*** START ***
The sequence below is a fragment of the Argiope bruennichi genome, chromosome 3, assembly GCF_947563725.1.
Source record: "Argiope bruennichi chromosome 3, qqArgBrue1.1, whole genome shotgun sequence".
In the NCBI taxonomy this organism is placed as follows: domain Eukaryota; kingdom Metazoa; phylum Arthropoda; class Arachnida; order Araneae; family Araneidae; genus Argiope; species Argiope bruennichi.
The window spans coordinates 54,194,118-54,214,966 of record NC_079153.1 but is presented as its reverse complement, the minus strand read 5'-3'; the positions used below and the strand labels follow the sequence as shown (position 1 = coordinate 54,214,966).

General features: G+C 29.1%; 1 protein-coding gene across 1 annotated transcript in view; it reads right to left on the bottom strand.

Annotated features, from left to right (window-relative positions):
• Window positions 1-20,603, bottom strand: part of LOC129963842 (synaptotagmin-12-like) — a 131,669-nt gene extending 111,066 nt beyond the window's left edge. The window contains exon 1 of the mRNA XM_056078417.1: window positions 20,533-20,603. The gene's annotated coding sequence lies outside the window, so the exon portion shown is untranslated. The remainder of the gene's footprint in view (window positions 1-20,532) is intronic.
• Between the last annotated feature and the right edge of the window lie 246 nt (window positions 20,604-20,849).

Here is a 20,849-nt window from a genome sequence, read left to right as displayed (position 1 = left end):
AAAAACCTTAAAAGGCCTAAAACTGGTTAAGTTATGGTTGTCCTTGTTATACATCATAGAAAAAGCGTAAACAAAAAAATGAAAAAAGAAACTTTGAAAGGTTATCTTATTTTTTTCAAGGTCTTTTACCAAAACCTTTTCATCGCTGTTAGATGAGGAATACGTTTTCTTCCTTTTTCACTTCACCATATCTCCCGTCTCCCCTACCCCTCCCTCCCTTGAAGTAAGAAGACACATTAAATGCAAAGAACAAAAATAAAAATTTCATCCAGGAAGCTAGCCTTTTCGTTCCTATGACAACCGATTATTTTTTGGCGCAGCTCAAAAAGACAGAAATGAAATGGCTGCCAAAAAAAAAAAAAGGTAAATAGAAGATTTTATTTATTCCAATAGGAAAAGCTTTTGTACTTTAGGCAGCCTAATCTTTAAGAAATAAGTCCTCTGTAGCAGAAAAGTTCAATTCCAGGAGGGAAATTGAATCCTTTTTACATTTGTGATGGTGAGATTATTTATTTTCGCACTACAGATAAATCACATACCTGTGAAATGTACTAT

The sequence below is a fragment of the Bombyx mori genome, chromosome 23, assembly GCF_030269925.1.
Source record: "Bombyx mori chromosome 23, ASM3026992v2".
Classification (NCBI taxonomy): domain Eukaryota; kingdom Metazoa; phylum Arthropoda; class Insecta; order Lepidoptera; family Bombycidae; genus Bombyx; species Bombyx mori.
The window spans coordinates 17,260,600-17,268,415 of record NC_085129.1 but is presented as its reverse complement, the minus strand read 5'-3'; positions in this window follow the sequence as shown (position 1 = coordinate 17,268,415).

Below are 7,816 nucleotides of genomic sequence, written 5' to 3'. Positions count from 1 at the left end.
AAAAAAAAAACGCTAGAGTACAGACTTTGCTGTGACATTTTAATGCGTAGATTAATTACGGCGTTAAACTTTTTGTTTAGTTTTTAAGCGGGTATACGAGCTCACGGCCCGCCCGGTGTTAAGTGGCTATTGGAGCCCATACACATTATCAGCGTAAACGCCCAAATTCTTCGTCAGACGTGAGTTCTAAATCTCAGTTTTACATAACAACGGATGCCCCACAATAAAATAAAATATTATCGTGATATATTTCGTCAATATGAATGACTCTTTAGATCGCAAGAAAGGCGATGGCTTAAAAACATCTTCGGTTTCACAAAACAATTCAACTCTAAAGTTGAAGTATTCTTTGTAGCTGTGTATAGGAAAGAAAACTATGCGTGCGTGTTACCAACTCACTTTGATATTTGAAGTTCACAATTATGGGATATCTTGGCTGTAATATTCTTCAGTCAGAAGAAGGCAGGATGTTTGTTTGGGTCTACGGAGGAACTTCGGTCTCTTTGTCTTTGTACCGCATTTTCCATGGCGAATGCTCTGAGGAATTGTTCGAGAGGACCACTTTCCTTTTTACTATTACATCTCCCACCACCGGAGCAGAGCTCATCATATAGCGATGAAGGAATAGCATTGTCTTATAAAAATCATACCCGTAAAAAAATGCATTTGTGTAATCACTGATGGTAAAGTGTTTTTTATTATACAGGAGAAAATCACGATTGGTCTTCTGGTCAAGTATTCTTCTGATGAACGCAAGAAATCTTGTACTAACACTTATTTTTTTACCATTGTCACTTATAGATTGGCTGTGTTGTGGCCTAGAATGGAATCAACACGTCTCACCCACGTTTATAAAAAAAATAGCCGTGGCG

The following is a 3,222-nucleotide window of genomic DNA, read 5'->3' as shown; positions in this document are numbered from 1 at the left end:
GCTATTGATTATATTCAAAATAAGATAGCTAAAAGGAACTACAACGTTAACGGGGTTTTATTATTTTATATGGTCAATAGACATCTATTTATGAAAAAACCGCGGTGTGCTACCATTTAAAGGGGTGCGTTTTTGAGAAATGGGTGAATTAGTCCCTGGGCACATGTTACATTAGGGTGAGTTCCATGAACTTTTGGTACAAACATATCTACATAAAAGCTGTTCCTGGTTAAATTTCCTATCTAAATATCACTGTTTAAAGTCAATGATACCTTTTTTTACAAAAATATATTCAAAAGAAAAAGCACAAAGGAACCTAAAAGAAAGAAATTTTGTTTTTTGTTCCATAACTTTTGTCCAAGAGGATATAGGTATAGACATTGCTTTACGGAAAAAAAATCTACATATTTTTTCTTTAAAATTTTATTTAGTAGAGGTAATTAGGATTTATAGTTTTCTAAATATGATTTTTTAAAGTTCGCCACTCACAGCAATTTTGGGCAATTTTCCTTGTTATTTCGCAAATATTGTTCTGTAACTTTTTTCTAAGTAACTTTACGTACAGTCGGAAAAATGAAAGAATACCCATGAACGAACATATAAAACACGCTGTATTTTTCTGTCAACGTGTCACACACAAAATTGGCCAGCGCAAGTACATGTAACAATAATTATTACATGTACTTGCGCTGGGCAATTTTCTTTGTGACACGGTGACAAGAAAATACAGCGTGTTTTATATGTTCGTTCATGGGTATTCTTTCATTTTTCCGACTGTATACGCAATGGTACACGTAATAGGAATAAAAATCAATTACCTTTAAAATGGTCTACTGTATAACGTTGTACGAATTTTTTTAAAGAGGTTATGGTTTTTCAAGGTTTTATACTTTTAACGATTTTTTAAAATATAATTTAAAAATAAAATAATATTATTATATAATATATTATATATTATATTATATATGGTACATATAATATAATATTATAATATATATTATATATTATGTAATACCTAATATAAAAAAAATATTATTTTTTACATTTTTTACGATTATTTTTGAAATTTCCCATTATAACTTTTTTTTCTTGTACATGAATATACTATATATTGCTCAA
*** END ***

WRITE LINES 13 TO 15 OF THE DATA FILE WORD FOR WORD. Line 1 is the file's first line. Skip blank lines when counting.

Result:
Classification (NCBI taxonomy): domain Eukaryota; kingdom Metazoa; phylum Arthropoda; class Insecta; order Lepidoptera; family Bombycidae; genus Bombyx; species Bombyx mori.
The window spans coordinates 17,260,600-17,268,415 of record NC_085129.1 but is presented as its reverse complement, the minus strand read 5'-3'; positions in this window follow the sequence as shown (position 1 = coordinate 17,268,415).

Below are 7,816 nucleotides of genomic sequence, written 5' to 3'. Positions count from 1 at the left end.